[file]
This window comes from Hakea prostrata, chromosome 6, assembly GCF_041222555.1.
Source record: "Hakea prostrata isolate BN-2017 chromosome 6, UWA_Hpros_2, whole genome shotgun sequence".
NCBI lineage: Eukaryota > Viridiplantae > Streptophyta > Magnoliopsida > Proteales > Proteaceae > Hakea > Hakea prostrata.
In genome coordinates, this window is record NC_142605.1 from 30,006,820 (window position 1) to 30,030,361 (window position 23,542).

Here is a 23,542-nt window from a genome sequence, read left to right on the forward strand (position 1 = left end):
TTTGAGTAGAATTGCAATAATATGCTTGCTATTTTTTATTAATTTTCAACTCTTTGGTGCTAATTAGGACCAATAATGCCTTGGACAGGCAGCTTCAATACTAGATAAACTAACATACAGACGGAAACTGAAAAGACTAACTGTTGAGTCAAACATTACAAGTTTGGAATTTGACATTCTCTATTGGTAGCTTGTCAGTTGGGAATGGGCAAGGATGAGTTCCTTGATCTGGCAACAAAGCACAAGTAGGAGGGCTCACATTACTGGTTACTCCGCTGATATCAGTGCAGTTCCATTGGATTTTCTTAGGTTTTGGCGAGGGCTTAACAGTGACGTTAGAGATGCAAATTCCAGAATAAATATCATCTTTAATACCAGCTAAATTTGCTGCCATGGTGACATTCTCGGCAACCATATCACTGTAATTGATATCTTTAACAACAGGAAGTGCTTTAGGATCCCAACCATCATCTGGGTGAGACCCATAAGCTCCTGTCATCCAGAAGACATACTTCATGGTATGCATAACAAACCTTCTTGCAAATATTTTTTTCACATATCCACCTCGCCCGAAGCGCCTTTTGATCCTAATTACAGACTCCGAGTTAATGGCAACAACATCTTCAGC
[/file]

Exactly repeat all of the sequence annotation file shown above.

This window comes from Hakea prostrata, chromosome 6, assembly GCF_041222555.1.
Source record: "Hakea prostrata isolate BN-2017 chromosome 6, UWA_Hpros_2, whole genome shotgun sequence".
NCBI lineage: Eukaryota > Viridiplantae > Streptophyta > Magnoliopsida > Proteales > Proteaceae > Hakea > Hakea prostrata.
In genome coordinates, this window is record NC_142605.1 from 30,006,820 (window position 1) to 30,030,361 (window position 23,542).

Here is a 23,542-nt window from a genome sequence, read left to right on the forward strand (position 1 = left end):
TTTGAGTAGAATTGCAATAATATGCTTGCTATTTTTTATTAATTTTCAACTCTTTGGTGCTAATTAGGACCAATAATGCCTTGGACAGGCAGCTTCAATACTAGATAAACTAACATACAGACGGAAACTGAAAAGACTAACTGTTGAGTCAAACATTACAAGTTTGGAATTTGACATTCTCTATTGGTAGCTTGTCAGTTGGGAATGGGCAAGGATGAGTTCCTTGATCTGGCAACAAAGCACAAGTAGGAGGGCTCACATTACTGGTTACTCCGCTGATATCAGTGCAGTTCCATTGGATTTTCTTAGGTTTTGGCGAGGGCTTAACAGTGACGTTAGAGATGCAAATTCCAGAATAAATATCATCTTTAATACCAGCTAAATTTGCTGCCATGGTGACATTCTCGGCAACCATATCACTGTAATTGATATCTTTAACAACAGGAAGTGCTTTAGGATCCCAACCATCATCTGGGTGAGACCCATAAGCTCCTGTCATCCAGAAGACATACTTCATGGTATGCATAACAAACCTTCTTGCAAATATTTTTTTCACATATCCACCTCGCCCGAAGCGCCTTTTGATCCTAATTACAGACTCCGAGTTAATGGCAACAACATCTTCAGC